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Indigenous peoples in Colombia: Wikis


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The indigenous peoples in Colombia (pueblos indígenas in Spanish) comprise a large number of distinct ethnic groups who inhabited the country's present territory prior to its discovery by Europeans around 1500.



Golden statuette of a Quimbaya cacique.

The two main linguistic ethnic groups that dominated the territory now known as Colombia during the pre-Columbian period were the Carib and the Chibcha. They possessed different organizational structures and distinct languages and cultures. In upper Magdalene region, from 5th to 8th century, many tumuli with sculptures were raised in San Agustin. The region now occupied by the city of Bogotá was inhabited by the Muisca. In the modern area of Colombian Coffee-Growers Axis, the Quimbaya civilization existed until the 10th century A.C. The Muisca based their social organization on trade. They exchanged salt, emeralds, beans, maize and other crops with other Chibchan tribes such as the Chitareros, Guanes and Laches.

Indigenist Political Organization

Individual indigenous groups have a variety of governance structures. A number of indigenous groups are represented through the National Indigenous Organization of Colombia (ONIC - Organización Nacional Indígena de Colombia). Increasing organization and agitation have sharply broadened the indigenous land base over the past forty years. The government titled more than 200 new reserves from 1960 to 1990, with 334 total operating as autonomous municipalities by 1997 (Brysk 2000:267).


Indigenous peoples hold title to substantial portions of Colombia, primarily in the form of reserves (Spanish: resguardos). The Indigenous Affairs division of the Ministry of Interior has 567 reserves on record, covering approximately 365,004 km² which are home to 800,271 persons in 67,503 families.[1]

Major ethnic groups


Highland peoples

  • Coconuco
  • Guambiano/Misak
  • Inga (people)
  • Kankuamo
  • Kogui/Kággaba
  • Mokaná

Lowland peoples

Since 1990[2]

Quintín Lame, an indigenous guerilla group from Cauca, demobilized in 1990, joined a peaceful political process that lead to a recognition of cultural, social, and economic rights in the 1991 Colombian Constitution. The 1991 Colombian Constitution, International Labor Organization Convention 169, and Colombian national law 21 all protect the cultural and territorial rights of indigenous people.

On December 16, 1991, at least 40 indigenous men, women, and children from the Nasa tribe were massacred in the Huella community in northern Cauca by a bloc of the AUC paramilitary organization. The Fiscalia, Colombia’s version of the Chief Prosecutor, former Colombian President Ernesto Samper, and the Inter-American Court for Human Rights have all denounced state involvement with the atrocities.

3,000 Nasa were displaced from the area by the AUC in 2001.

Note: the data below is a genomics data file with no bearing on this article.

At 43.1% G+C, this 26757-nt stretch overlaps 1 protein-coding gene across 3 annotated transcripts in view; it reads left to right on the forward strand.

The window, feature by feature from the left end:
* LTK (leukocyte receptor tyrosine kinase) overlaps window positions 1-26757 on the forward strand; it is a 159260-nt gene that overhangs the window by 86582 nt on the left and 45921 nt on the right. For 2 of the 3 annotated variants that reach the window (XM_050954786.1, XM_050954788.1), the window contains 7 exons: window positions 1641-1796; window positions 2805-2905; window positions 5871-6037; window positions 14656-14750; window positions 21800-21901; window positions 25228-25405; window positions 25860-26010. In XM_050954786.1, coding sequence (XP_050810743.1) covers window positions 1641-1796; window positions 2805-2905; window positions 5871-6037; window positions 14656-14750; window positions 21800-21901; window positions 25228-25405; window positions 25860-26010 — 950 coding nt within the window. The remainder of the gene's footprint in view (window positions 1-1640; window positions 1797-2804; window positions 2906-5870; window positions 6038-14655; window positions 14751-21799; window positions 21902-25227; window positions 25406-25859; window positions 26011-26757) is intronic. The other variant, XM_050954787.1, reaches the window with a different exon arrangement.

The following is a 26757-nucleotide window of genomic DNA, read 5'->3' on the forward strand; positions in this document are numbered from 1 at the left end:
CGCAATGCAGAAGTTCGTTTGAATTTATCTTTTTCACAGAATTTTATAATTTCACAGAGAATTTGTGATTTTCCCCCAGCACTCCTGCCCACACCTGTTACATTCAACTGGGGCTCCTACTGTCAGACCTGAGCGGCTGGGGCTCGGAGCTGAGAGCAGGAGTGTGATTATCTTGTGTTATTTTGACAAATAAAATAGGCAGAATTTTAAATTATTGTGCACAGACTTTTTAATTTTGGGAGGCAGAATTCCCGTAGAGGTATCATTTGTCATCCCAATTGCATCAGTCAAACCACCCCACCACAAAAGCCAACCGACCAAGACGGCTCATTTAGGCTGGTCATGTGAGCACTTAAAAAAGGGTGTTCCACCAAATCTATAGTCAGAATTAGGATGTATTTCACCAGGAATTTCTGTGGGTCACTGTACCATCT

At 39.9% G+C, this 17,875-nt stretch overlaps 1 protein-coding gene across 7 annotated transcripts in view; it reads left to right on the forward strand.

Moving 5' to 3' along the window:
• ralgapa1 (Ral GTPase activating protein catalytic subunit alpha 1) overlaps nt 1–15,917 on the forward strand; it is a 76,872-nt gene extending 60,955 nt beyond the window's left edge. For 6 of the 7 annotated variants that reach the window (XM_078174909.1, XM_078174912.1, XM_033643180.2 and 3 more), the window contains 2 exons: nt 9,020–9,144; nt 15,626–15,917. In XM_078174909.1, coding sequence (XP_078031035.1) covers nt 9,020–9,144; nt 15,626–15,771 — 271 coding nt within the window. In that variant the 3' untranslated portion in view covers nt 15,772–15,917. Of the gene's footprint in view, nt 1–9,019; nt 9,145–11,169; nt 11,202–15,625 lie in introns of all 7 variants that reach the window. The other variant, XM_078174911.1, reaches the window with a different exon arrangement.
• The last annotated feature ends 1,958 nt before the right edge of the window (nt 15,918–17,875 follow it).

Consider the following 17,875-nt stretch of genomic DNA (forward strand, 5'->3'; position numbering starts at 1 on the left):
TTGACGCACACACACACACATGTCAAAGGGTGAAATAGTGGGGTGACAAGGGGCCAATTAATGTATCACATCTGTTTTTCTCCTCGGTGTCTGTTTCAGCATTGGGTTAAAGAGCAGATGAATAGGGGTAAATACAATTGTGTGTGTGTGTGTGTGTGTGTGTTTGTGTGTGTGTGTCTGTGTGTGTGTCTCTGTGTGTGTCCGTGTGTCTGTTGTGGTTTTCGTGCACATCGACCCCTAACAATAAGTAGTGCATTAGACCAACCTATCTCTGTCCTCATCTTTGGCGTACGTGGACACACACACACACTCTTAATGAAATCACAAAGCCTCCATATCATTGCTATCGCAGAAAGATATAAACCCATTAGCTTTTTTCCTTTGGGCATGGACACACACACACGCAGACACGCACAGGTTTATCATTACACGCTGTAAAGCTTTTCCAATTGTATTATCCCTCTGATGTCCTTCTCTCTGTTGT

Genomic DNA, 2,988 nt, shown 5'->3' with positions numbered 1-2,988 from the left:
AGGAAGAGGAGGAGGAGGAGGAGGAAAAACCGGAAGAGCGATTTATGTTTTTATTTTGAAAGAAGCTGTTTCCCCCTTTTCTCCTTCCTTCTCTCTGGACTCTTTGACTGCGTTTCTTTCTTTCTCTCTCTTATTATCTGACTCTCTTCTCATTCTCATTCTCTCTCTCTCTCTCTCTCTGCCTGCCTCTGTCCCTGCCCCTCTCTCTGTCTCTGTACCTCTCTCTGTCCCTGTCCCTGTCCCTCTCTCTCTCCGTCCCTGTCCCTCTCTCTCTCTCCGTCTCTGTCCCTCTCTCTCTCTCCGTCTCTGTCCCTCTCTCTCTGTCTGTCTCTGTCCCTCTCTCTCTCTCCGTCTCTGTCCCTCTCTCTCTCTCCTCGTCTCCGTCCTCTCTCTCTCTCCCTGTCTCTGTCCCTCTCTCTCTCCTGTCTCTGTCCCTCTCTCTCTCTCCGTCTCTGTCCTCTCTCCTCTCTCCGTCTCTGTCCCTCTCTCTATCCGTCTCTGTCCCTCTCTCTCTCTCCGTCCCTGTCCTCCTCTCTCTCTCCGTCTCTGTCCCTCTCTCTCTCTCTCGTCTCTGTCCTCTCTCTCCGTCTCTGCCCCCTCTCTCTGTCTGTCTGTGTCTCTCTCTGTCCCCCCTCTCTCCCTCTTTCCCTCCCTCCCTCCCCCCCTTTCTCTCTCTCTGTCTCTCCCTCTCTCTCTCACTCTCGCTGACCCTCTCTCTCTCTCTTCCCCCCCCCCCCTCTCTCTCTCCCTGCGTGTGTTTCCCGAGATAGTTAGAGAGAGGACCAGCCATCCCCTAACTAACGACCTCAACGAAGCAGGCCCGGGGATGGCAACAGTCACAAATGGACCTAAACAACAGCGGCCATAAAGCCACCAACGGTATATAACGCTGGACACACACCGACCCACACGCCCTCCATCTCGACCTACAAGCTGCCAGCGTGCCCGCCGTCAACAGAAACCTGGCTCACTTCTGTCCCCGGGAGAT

Since 2005, CRIC and other indigenous communities have engaged in a civil resistance and land recuperation project that they call “Liberar la Madre Tierra”, or “Liberate Mother Earth”, to reclaim and recuperate the traditional lands that have slowly been taken from them ever since the time of the Spanish conquistadores.

An indigenous forum in 2006 was also repressed by state security forces using live ammunition. On November 27, 2007, four indigenous community members were seriously wounded when National Police and other men wearing civilian clothing fired on them with tear gas and pistols.

According the ONIC, more than 1200 indigenous have been murdered since 2002, and thousand have been displaced. [3]

The Permanent People’s Tribunal of Colombia issued a statement in July 2008 warning of “the imminent danger of physical and cultural extinction faced by 28 indigenous groups,” in Colombia. The tribunal charges the Colombian government, armed actors, and transnational corporations with “the deployment of strategies that have the objective of expelling indigenous peoples from areas of economic interest…[and]…to facilitate the exploitation of these areas…by transnational corporations,” charges that the tribunal says amount to genocide.

On October 2008, 12,000 indigenous Colombians marched onto the Pan-American highway in Cauca to call for more land and the respect of life rights. Colombian President Álvaro Uribe refuse to talk to them, accusing FARC of having infiltrated the protest. [4]

See also


  1. ^ "Los resguardos indígenas" (in Spanish). Fundación Hemera. Retrieved 2008-08-01.  
  2. ^
  3. ^
  4. ^
  • Brysk, Alison. 2000. From tribal village to global village: Indian rights and international relations in Latin America. Stanford, CA: Stanford University Press.
  • Gros, Christian. 1991. Colombia indígena--identidad cultural y cambio social. Bogotá, D.E., Colombia.
  • World Council of Churches. 1972. W. Dostal, ed. The situation of the Indian in South America: Contributions to the study of inter-ethnic conflict in the non-Andean regions of South America. Geneva.

External links


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